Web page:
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Peabody Magic Lantern Collection (1800-2006) | Special Collections & University Archives

Name: Peabody Magic Lantern Collection (1800-2006)

Historical Note:

The magic lantern has a long and varied history as a scientific and optical instrument.  In 1658, a Dutch scientist named Christiaan Huygens developed the magic lantern.  This new instrument required an illuminant, a chimney, and a special lens system, and could project images from glass slides onto walls and other surfaces.

Although initially used for education and religious instruction by Jesuits and wealthy academics, the magic lantern was used for entertainment purposes first by Thomas Walgenstein, a mathematician, who began using the lantern to conjure ghosts in the 1660s for wealthy and royal audiences.  These supernatural performances led to the creation of the Phantasmagoria, a lantern show featuring ghosts, skeletons, devils and other gothic figures. In the late eighteenth century, magic lanterns moved from the private to public sphere. Traveling lanternists held entertaining shows in public taverns and barns.  Despite this move towards public entertainment, the Enlightenment's emphasis on science and education greatly elevated the magic lantern as a scientific and educational tool.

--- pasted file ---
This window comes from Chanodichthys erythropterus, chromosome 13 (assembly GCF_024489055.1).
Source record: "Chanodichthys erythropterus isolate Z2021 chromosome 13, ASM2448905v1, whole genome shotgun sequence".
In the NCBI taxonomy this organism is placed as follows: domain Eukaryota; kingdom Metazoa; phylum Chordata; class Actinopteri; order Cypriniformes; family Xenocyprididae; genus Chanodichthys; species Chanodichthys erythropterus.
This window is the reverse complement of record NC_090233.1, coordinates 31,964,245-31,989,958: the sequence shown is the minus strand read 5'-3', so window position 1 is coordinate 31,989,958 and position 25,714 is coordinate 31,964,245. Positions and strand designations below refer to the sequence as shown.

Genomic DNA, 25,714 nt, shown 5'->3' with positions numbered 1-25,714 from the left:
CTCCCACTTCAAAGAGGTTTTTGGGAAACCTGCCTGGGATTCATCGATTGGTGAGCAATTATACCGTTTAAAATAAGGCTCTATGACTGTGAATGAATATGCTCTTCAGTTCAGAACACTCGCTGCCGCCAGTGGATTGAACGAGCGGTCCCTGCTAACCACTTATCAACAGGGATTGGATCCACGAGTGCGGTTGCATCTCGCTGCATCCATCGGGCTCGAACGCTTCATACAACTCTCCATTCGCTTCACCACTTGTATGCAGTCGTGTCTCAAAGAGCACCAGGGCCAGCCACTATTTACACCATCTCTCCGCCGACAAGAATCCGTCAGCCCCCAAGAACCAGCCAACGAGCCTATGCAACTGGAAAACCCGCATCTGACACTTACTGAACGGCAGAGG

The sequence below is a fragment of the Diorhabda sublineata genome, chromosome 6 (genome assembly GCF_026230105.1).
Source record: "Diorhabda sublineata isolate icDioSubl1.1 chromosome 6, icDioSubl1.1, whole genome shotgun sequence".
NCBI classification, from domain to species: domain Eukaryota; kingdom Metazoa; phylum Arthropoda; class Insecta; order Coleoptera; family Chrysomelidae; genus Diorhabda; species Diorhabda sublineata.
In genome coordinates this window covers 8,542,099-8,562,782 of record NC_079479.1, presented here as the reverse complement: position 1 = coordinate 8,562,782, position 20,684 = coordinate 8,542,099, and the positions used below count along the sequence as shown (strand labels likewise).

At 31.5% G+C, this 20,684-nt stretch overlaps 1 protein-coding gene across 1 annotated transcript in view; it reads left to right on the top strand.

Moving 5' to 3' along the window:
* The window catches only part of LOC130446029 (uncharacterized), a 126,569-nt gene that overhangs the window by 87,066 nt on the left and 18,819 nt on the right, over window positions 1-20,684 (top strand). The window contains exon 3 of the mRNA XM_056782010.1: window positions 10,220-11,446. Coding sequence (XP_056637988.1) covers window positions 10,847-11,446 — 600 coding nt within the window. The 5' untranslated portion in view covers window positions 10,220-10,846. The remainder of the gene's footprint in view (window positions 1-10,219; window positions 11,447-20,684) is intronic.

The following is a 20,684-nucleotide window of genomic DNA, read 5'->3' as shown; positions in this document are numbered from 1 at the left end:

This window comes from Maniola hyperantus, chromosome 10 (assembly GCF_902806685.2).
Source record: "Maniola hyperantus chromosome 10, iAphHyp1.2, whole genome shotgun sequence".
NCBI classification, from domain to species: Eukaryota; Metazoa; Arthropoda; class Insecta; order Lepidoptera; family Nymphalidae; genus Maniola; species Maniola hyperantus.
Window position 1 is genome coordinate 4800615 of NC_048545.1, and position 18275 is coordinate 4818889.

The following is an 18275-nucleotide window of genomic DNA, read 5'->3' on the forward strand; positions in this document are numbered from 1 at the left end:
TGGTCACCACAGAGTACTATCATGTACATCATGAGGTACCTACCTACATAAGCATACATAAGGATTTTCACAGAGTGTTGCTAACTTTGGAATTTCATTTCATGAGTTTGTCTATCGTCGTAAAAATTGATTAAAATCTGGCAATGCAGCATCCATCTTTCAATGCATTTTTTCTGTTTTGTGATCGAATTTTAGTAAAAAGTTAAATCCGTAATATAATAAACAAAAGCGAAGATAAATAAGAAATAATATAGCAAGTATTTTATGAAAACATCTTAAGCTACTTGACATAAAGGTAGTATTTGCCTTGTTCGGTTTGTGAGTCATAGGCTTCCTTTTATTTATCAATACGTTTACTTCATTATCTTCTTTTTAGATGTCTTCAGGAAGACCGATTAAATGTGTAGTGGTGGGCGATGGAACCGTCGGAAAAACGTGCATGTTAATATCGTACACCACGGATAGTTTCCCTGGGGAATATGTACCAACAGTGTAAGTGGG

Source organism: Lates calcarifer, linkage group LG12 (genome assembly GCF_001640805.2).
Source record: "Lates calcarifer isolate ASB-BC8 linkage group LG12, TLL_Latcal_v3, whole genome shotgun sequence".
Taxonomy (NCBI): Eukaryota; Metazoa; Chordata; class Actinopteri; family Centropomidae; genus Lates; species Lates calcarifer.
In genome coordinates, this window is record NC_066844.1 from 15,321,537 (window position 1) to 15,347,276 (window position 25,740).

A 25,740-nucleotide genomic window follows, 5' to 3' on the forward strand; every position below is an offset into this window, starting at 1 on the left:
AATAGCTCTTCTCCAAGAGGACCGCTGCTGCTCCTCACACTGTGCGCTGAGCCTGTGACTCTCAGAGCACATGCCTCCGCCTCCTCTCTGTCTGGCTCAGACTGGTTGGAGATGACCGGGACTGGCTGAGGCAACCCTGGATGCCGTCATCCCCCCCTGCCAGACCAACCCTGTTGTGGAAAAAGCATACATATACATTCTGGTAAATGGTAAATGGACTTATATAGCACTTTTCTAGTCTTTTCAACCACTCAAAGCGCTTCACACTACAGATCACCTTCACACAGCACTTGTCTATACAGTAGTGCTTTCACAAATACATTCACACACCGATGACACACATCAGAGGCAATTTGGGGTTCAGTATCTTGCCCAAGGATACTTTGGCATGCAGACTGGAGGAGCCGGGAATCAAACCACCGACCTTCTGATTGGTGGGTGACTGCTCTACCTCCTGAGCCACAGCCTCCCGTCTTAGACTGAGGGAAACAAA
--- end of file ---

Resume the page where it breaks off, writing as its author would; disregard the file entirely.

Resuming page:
Gradually, entertainment, advertising, and propaganda became major contenders with religion, education, and science as primary lantern uses. The lantern's ability to adapt to so many different types of usage made it standard optical equipment in homes, churches, public spaces, and academic institutions during the Victorian Era.   By the 1880's, less cumbersome lightweight lanterns, coupled with standardized slide sizes, further strengthened the magic lantern's growing popularity.  From mass-produced toy lanterns, to an increased presence in schools, institutions, lectures and churches, the magic lantern was a ubiquitous and highly useful instrument in most educational and entertainment domains.

Even at the dawn of the moving picture in the early twentieth century, the magic lantern still managed to maintain its place as a visual aid. Many movie theaters continued to use the lantern to make management announcements, show advertisements, or entertain the crowd before the start of the movie.  But the lantern's time in the limelight waned by the middle of the twentieth century.  The modern slide projector had fully superseded the magic lantern's role as a visual aid, and moving film technology no longer required the magic lantern as a backup.

Dr. Homer Peabody was a prominent San Diego doctor who specialized in pulmonary diseases.   He and his wife, Betty, began collecting magic lanterns as well as other optical instruments during the 1970s.  The Peabodys were active members in the Magic Lantern Society of the United States and Canada, as well as the Magic Lantern Society of Great Britain, and often entertained friends and family with magic lantern shows at their home.  They acquired the majority of their collection through auctions and antique dealers.

Note Author: Amanda Lanthorne

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